Gamers Burned By Xbox One's Lack Of Backwards Compatibility, Uncertainty For Used Games

A member of the Microsoft security team watches over the newly unveiled Xbox One videogame console at the Microsoft campus in
A member of the Microsoft security team watches over the newly unveiled Xbox One videogame console at the Microsoft campus in Redmond, Washington, on May 21, 2013. Microsoft unveiled its eagerly awaited new generation Xbox One videogame console, touting it as a home entertainment hub that goes far beyond games. The beefed-up hardware is powered by software that allows for instant switching between games, television, and Internet browsing, according to Don Mattrick, head of Microsoft's interactive entertainment business. Skype was also integrated for online video calls. AFP PHOTO/GlennCHAPMAN (Photo credit should read GLENN CHAPMAN/AFP/Getty Images)

Some of gamers' worst fears were realized on Tuesday, when Microsoft unveiled the Xbox One, the company's first new gaming console in 8 years. Xbox enthusiasts who have built up extensive libraries of Xbox 360 and original Xbox titles since Microsoft got into the gaming business in 2001 found out that they will be unable to play their old games on the new system.

"The system is based on a different core architecture, so back-compat doesn't really work from that perspective," Marc Whitten, vice president of Microsoft Xbox Live, confirmed to The Verge.

A Q&A posted on reiterated the lack of harmony between the new hardware and old software. "We designed Xbox One to play an entirely new generation of games—games that are architected to take full advantage of state-of-the-art processors and the infinite power of the cloud," it said. Xbox 360 controllers also won't work on the new system, gaming site Polygon reported.

Microsoft also muddied the waters further on how used games will be played on the new system. According to Kotaku, an Xbox owner will be able to buy and sell used titles online, though the details of such a marketplace are unclear.

In the months leading up to Microsoft's big announcement this week, the system had already been plagued by rumors of lacking backward compatibility -- or the ability of new gaming systems to play old games, so gamers saw this coming. Earlier this year, Sony similarly irked consumers after announcing that the Playstation 4 would not be backward-compatible with Playstation 3 games due to similar hardware differences.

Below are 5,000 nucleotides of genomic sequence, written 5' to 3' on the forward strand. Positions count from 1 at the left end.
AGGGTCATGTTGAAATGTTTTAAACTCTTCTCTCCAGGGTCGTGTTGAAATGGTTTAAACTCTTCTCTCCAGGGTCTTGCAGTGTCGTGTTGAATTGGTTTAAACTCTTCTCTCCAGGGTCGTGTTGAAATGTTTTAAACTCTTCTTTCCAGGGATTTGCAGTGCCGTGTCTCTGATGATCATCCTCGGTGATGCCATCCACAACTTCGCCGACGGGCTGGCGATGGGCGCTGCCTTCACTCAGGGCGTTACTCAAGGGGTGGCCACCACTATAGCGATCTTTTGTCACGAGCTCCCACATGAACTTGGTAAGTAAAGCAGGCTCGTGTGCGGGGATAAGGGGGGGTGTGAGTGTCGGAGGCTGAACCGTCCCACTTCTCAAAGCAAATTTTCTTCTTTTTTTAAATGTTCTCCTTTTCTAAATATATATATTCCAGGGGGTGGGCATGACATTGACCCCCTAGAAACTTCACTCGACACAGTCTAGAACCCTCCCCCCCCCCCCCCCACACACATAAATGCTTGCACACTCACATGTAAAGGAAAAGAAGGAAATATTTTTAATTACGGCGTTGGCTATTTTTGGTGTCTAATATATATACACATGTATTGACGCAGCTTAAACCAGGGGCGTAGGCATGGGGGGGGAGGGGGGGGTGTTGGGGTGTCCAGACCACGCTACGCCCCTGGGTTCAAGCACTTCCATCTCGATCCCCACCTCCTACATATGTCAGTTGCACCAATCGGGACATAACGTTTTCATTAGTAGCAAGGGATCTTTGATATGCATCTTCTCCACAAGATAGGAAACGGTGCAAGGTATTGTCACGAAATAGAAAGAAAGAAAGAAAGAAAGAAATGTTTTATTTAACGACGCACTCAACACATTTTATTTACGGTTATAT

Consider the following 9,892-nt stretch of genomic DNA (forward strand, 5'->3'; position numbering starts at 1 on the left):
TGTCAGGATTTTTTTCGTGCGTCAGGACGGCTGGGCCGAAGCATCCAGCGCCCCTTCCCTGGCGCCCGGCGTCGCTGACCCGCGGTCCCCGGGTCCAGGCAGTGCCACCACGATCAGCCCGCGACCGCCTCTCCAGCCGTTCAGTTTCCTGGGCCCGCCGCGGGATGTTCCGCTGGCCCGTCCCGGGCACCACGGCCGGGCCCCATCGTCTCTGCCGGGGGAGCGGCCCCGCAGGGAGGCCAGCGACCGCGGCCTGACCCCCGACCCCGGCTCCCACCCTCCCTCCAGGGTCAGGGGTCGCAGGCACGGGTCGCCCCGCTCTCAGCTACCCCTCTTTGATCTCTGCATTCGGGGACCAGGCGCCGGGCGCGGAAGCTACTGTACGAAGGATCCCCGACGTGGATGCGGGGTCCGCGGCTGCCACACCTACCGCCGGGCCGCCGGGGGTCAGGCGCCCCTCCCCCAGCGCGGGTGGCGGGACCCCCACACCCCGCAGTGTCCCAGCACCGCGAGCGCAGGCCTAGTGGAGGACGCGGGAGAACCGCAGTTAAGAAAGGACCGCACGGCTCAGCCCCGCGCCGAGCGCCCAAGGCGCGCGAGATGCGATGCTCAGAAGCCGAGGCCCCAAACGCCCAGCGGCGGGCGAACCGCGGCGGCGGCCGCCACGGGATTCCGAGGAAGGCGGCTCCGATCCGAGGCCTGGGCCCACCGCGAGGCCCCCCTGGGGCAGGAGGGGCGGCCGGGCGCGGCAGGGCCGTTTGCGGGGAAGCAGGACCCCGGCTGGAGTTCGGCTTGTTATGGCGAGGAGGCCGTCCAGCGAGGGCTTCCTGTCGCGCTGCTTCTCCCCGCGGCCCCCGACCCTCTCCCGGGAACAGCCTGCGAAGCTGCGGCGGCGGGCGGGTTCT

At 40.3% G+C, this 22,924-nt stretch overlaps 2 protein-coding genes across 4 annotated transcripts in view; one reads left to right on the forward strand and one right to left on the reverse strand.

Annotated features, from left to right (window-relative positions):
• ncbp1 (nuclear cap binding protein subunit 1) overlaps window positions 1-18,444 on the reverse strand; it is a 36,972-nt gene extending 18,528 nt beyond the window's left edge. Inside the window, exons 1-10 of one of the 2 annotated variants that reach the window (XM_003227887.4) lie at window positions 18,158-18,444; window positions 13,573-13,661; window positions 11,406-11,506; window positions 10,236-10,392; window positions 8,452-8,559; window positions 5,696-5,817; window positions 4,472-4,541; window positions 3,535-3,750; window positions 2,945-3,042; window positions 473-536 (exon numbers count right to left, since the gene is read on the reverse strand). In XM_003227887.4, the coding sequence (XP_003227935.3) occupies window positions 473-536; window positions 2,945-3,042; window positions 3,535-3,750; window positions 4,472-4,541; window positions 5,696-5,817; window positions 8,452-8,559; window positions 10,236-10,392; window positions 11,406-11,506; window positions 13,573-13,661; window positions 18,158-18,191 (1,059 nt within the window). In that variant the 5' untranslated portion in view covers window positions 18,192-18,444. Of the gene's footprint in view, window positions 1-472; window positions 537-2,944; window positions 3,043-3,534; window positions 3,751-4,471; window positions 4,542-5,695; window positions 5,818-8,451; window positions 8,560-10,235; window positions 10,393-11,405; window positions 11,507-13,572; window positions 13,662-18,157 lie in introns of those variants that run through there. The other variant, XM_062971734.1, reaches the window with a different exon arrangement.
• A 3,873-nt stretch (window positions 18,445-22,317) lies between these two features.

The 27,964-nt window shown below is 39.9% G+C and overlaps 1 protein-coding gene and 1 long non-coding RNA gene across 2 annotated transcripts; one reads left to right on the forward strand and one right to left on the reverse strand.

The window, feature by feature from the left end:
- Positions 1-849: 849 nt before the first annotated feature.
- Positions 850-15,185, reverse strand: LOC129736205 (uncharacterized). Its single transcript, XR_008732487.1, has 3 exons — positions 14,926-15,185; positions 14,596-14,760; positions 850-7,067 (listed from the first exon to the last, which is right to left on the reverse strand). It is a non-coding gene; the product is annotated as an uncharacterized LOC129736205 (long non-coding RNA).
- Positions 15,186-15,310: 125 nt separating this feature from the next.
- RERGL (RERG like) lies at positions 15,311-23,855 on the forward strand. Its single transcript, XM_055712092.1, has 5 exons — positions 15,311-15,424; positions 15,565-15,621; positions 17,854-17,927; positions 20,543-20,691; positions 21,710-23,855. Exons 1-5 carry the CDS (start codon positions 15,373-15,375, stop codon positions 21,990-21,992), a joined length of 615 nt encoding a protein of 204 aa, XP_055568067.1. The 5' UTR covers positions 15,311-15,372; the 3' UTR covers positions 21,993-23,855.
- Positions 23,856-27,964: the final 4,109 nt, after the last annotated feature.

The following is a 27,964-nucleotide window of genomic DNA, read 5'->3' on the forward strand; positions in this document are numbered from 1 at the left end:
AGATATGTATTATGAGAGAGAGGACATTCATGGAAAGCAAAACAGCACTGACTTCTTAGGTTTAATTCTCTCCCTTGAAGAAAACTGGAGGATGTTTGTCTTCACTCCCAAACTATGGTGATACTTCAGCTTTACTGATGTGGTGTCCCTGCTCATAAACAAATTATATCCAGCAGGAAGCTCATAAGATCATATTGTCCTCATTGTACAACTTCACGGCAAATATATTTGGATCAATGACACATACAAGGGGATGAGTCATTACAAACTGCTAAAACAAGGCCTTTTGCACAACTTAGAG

Still, no backwards compatibility leaves many gamers who have invested hundreds or thousands of dollars into their game collections feeling a bit cheated. The Xbox 360, released in 2005, featured backwards compatibility for over 400 of the games on the orignal Xbox, or around half of the systems library. Xbox One's lack of backwards compatibility means Xbox 360 owners will have to hold onto the old system to enjoy their old games.

However, there was one dreaded rumor that didn't come to fruition. Microsoft confirmed that the system does not have to be connected to the Internet to operate. "Gamers can calm down," one executive said during the event. A so-called "always-on" requirement would have been particular onerous for Xbox owners living in areas with poor Internet connection, who are disproportionately rural and poor.

There are a lot of things about the Xbox One -- most notably, the new games -- that gamers should be excited about. But it's unfortunate that they also won't be able to enjoy their old ones on the new system.



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